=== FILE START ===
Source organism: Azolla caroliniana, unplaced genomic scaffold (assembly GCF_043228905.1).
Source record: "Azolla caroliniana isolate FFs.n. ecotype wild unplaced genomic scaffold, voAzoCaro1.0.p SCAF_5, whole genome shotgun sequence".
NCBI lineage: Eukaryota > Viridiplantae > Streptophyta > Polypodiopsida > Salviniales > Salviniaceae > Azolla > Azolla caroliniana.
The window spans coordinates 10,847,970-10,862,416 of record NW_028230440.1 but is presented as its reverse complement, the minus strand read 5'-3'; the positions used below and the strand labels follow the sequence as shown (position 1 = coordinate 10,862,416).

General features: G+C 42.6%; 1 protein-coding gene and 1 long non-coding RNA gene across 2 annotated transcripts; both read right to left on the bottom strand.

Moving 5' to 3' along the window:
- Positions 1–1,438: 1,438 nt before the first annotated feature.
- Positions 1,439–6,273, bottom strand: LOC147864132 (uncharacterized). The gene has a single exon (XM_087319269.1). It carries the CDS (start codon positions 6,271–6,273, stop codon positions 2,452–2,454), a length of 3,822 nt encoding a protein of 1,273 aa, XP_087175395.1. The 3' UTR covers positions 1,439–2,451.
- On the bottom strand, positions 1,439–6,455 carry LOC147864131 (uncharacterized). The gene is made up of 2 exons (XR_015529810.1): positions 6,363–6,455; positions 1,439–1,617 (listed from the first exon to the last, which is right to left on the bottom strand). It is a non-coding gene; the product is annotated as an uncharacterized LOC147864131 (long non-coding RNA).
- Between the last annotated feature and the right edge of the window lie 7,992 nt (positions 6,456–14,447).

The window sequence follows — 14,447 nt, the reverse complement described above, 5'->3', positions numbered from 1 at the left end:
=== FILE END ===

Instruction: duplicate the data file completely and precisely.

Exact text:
Source organism: Azolla caroliniana, unplaced genomic scaffold (assembly GCF_043228905.1).
Source record: "Azolla caroliniana isolate FFs.n. ecotype wild unplaced genomic scaffold, voAzoCaro1.0.p SCAF_5, whole genome shotgun sequence".
NCBI lineage: Eukaryota > Viridiplantae > Streptophyta > Polypodiopsida > Salviniales > Salviniaceae > Azolla > Azolla caroliniana.
The window spans coordinates 10,847,970-10,862,416 of record NW_028230440.1 but is presented as its reverse complement, the minus strand read 5'-3'; the positions used below and the strand labels follow the sequence as shown (position 1 = coordinate 10,862,416).

General features: G+C 42.6%; 1 protein-coding gene and 1 long non-coding RNA gene across 2 annotated transcripts; both read right to left on the bottom strand.

Moving 5' to 3' along the window:
- Positions 1–1,438: 1,438 nt before the first annotated feature.
- Positions 1,439–6,273, bottom strand: LOC147864132 (uncharacterized). The gene has a single exon (XM_087319269.1). It carries the CDS (start codon positions 6,271–6,273, stop codon positions 2,452–2,454), a length of 3,822 nt encoding a protein of 1,273 aa, XP_087175395.1. The 3' UTR covers positions 1,439–2,451.
- On the bottom strand, positions 1,439–6,455 carry LOC147864131 (uncharacterized). The gene is made up of 2 exons (XR_015529810.1): positions 6,363–6,455; positions 1,439–1,617 (listed from the first exon to the last, which is right to left on the bottom strand). It is a non-coding gene; the product is annotated as an uncharacterized LOC147864131 (long non-coding RNA).
- Between the last annotated feature and the right edge of the window lie 7,992 nt (positions 6,456–14,447).

The window sequence follows — 14,447 nt, the reverse complement described above, 5'->3', positions numbered from 1 at the left end: